So the IFF Surprise Film was 300. Not that much of a surprise. The queue was a bigger surprise - jesus, I've never seen anything like that. Even the premiere of the Lord of the Rings movies had shorter queues.
Anyway, 300 completely floored me. It's a love song to graphic violence and romantic heroism, told with the most stylish visuals this side of Sin City. The movie suffers from more than a few jerky moments with a lot of the dialogue falling apart as hammy and unconvincing, but I personally found that these were mostly in the parts where the screenwriters actually tried to by historically accurate ("Return with your shield, or on it" being the most obvious). The political sub-plot had real trouble hiding the fact that it existed only as 'filler' and illicited an inappropriate titter from the audience, which only highlighted its awkwardness.
But who cares about all this? This movie is about the action sequences and these are what make the movie stand out. Probably not the most epic battles ever filmed, but definitely the most beautiful and balletic. The fact that this was filmed in a warehouse means we never see more than a handful of 'real' people on screen at any one time but the director works this to his favour, giving each individual skirmish an intimacy that would be otherwise lost.
Tremendous stuff. Gives me high hopes for what Zack Snyder can bring to Watchmen.
Have you ever had a movie finish and end credits roll, with the entire audience sitting back in stunned silence? Maybe it's just the type of film I tend to go see, but this has only happened to me a handful of times. The Fountain being one of them.
The Fountain is a love story. Rather, it's three love stories, told across a thousand years. In the past, a conquistador searches for the tree of life to save his beloved Queen. In the present, a doctor searches for the cure for cancer to save his beloved wife. In the future... well... a guy travels with his tree, in a bubble, to a dying star wrapped in a nebula.
Hey - noone ever said this would be easy.
Arthouse blockbuster or blockbuster arthouse? Either way, this is not a welcoming film. At times, the ambitious storytelling threatens to derail the entire production, and the more cynical among us would almost certainly have trouble giving this film the room it needs to breathe. But for the more persistent, there's a great reward - something completely and defiantly unique. A sci-fi movie with a very human heart. A film that can leave an entire audience breathless.
I would say this is as close to unmissable as any movie I can think of.
Yeah, it wasn't the cleverest movie shown at the festival, but personally, I couldn't have been happier. I'm a huge fan of the comic, and of Frank Miller in general, and this was the most beautiful adaptation of his work so far.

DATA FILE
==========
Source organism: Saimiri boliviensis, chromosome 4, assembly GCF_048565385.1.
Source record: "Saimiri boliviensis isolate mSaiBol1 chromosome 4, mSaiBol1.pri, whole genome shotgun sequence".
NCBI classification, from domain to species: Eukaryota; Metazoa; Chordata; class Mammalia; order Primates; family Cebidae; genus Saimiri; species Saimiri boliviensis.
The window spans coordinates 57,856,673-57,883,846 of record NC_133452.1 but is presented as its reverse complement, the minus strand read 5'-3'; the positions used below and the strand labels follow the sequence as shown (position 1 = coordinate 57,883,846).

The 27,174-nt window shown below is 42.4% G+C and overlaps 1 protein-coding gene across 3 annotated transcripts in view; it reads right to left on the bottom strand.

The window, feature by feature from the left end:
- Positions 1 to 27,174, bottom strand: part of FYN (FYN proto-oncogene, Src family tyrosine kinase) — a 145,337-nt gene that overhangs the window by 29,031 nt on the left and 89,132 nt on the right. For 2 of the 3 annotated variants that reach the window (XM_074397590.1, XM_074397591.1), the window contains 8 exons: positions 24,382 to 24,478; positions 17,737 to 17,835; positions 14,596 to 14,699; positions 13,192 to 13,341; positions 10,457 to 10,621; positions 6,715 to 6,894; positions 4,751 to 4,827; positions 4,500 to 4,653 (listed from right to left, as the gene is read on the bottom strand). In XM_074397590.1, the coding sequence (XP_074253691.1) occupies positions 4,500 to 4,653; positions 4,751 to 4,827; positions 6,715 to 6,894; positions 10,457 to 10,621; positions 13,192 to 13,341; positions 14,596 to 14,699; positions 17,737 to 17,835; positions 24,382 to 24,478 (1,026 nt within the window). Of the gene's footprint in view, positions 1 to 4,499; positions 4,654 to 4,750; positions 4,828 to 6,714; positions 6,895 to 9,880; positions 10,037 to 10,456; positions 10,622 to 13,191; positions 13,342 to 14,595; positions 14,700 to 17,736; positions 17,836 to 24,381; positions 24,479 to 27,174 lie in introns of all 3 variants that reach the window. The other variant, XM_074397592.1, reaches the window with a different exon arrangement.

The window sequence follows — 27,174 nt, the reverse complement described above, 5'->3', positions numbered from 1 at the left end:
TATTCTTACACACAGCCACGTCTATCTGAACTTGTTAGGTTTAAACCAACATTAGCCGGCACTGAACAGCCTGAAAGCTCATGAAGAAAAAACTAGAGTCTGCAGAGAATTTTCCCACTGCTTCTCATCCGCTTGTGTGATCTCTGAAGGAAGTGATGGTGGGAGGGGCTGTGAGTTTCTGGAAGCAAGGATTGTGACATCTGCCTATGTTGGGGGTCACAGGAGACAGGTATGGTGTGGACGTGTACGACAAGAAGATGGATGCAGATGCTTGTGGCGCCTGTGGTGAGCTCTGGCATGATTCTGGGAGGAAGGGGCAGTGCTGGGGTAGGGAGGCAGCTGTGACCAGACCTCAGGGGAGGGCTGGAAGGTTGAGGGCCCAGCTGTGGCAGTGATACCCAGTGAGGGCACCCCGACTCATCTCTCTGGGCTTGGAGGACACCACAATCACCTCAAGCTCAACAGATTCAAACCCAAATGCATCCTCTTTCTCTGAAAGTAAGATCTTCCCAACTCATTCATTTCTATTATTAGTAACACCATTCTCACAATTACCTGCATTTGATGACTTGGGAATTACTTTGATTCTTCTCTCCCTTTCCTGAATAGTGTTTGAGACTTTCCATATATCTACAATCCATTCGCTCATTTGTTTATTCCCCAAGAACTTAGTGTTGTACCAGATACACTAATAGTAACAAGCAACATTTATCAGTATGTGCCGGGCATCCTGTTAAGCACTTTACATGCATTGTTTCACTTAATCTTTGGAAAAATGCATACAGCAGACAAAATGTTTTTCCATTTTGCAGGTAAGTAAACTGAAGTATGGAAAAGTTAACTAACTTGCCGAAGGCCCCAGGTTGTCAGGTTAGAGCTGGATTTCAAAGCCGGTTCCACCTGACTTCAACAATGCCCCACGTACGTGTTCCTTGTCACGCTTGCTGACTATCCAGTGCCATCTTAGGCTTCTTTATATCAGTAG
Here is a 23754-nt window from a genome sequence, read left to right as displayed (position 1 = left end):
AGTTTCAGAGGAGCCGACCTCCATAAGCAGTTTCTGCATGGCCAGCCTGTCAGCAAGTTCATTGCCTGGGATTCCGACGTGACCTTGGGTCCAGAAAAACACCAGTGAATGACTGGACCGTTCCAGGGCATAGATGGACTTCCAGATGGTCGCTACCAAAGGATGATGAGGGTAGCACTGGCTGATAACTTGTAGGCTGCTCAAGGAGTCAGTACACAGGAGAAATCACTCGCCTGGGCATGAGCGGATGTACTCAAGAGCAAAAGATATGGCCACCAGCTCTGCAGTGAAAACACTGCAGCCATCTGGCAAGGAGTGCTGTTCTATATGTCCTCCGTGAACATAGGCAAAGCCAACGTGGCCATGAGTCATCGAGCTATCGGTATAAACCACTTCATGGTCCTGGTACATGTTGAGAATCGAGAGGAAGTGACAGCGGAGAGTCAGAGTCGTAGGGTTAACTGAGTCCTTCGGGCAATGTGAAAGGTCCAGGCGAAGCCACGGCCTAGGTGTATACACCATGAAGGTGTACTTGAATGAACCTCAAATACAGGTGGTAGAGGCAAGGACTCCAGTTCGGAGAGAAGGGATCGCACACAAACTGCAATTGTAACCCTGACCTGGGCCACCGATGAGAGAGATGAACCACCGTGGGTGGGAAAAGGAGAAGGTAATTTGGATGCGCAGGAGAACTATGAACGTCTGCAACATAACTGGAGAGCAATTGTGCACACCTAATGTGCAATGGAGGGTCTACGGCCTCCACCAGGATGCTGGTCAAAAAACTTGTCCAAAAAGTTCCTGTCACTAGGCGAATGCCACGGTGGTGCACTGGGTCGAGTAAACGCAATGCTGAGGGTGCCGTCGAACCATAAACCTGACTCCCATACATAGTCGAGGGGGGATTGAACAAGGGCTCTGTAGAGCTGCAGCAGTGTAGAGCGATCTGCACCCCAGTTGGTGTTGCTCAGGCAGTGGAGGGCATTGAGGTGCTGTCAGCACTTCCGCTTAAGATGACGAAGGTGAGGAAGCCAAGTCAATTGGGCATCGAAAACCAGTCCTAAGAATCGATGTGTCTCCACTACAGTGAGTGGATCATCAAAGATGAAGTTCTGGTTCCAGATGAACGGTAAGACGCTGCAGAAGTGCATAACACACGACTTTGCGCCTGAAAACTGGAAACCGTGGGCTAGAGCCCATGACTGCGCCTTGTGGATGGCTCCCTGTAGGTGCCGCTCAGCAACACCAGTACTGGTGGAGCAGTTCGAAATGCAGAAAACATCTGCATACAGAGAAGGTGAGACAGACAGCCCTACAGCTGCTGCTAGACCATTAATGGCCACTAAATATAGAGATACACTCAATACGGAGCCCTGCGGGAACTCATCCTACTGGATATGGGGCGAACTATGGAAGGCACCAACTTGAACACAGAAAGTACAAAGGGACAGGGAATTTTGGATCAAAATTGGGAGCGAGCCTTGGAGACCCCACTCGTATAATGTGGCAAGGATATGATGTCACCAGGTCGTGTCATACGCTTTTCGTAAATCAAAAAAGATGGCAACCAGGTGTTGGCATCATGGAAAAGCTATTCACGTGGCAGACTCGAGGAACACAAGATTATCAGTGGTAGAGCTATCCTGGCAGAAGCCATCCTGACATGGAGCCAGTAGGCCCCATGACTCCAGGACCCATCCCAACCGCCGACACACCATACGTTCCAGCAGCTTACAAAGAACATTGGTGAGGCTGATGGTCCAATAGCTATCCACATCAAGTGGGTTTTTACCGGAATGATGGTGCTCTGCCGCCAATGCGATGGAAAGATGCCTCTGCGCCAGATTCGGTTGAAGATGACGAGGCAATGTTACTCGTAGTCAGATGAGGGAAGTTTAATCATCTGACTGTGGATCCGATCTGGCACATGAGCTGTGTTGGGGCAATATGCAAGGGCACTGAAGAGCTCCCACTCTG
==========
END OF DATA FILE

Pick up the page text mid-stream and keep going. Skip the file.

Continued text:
I think I got this with my Commodore 64. I seem to remember a Christmas Day where the rest of my family was off watching the Great Escape on TV and thinking to myself "Fuck you, last-generation losers. With this super-powerful computer, I AM Steve McQueen. I AM the Great Escape." The game itself didn't really follow the movie very strictly, but I still like the way it forces you to follow a pattern and 'keep up appearances' while you're digging your way out. Never finished this game though. I got into my tunnel, was heading under the fence -- I could taste the freedom -- when, with no warning, my C64 crashed, taking a tiny bit of my heart with it.
Most movie tie-ins on the C64 are of the side-scrolling shooter variety ('sup, Robocop?). And this probably could have worked with the Ghostbusters license. But instead, they went down an altogether more interesting route: part-resource management, part action. You have to build up a Ghostbusters franchise into a profitable venture while dealing with the escalating amount of paranormal activity. Whenever I get bored and want a C64 fix, this is the first game I reach for. Oh, and the synthesized speech is still amazing.
Last Ninja 2
In this game, you play the worst ninja in the world. Running around a park in broad daylight beating up jugglers and mimes doesn't seem very ninja-like to me. And what kind of ninja staunchly obeys the "keep off the grass" rule? A fucking pussy, that's who. Okay, so it's not exactly Ninja Gaiden, but it's still pretty awesome.
I never, never understood the point of this game. You run around a weird temple, trying to collect... what? Lamps? While being constantly chased by a ninja and a fat guy? Still though, you're motherfuckin' Bruce Lee!
Zorro is still the most punitive game I've ever played. It's stupid and dumb and I hate it. But I can't stop going back to it. Maybe one day I'll actually, y'know... finish it. I imagine that would be like the end of WarGames and my C64 will turn to me and say in a Stephen Hawking voice, "A strange game. The only way to win is not to play."